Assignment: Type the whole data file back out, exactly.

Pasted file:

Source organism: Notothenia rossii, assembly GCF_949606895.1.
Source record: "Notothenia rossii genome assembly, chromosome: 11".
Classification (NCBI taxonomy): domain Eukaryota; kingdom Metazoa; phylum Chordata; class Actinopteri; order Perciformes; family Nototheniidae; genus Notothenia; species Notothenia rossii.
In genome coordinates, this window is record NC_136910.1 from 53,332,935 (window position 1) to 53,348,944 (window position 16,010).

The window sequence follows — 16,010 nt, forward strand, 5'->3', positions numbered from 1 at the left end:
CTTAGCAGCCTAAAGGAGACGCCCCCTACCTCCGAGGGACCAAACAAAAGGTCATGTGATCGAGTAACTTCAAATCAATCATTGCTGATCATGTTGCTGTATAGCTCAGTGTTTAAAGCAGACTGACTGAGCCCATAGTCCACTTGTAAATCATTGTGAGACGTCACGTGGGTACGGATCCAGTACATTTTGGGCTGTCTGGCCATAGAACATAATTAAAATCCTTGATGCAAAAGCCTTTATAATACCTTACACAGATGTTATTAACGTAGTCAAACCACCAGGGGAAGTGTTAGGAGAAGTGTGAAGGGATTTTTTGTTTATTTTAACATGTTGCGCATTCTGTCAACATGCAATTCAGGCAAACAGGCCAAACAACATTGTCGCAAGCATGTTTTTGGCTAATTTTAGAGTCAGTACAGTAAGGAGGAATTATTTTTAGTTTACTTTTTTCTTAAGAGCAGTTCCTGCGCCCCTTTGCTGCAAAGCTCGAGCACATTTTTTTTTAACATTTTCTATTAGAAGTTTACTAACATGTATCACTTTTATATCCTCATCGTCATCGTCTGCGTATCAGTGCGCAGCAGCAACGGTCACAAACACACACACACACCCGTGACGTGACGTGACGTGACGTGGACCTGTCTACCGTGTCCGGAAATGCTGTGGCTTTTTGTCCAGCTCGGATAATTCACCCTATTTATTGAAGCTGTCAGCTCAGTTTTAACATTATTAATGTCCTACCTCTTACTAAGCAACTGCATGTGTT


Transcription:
Source organism: Notothenia rossii, assembly GCF_949606895.1.
Source record: "Notothenia rossii genome assembly, chromosome: 11".
Classification (NCBI taxonomy): domain Eukaryota; kingdom Metazoa; phylum Chordata; class Actinopteri; order Perciformes; family Nototheniidae; genus Notothenia; species Notothenia rossii.
In genome coordinates, this window is record NC_136910.1 from 53,332,935 (window position 1) to 53,348,944 (window position 16,010).

The window sequence follows — 16,010 nt, forward strand, 5'->3', positions numbered from 1 at the left end:
CTTAGCAGCCTAAAGGAGACGCCCCCTACCTCCGAGGGACCAAACAAAAGGTCATGTGATCGAGTAACTTCAAATCAATCATTGCTGATCATGTTGCTGTATAGCTCAGTGTTTAAAGCAGACTGACTGAGCCCATAGTCCACTTGTAAATCATTGTGAGACGTCACGTGGGTACGGATCCAGTACATTTTGGGCTGTCTGGCCATAGAACATAATTAAAATCCTTGATGCAAAAGCCTTTATAATACCTTACACAGATGTTATTAACGTAGTCAAACCACCAGGGGAAGTGTTAGGAGAAGTGTGAAGGGATTTTTTGTTTATTTTAACATGTTGCGCATTCTGTCAACATGCAATTCAGGCAAACAGGCCAAACAACATTGTCGCAAGCATGTTTTTGGCTAATTTTAGAGTCAGTACAGTAAGGAGGAATTATTTTTAGTTTACTTTTTTCTTAAGAGCAGTTCCTGCGCCCCTTTGCTGCAAAGCTCGAGCACATTTTTTTTTAACATTTTCTATTAGAAGTTTACTAACATGTATCACTTTTATATCCTCATCGTCATCGTCTGCGTATCAGTGCGCAGCAGCAACGGTCACAAACACACACACACACCCGTGACGTGACGTGACGTGACGTGGACCTGTCTACCGTGTCCGGAAATGCTGTGGCTTTTTGTCCAGCTCGGATAATTCACCCTATTTATTGAAGCTGTCAGCTCAGTTTTAACATTATTAATGTCCTACCTCTTACTAAGCAACTGCATGTGTT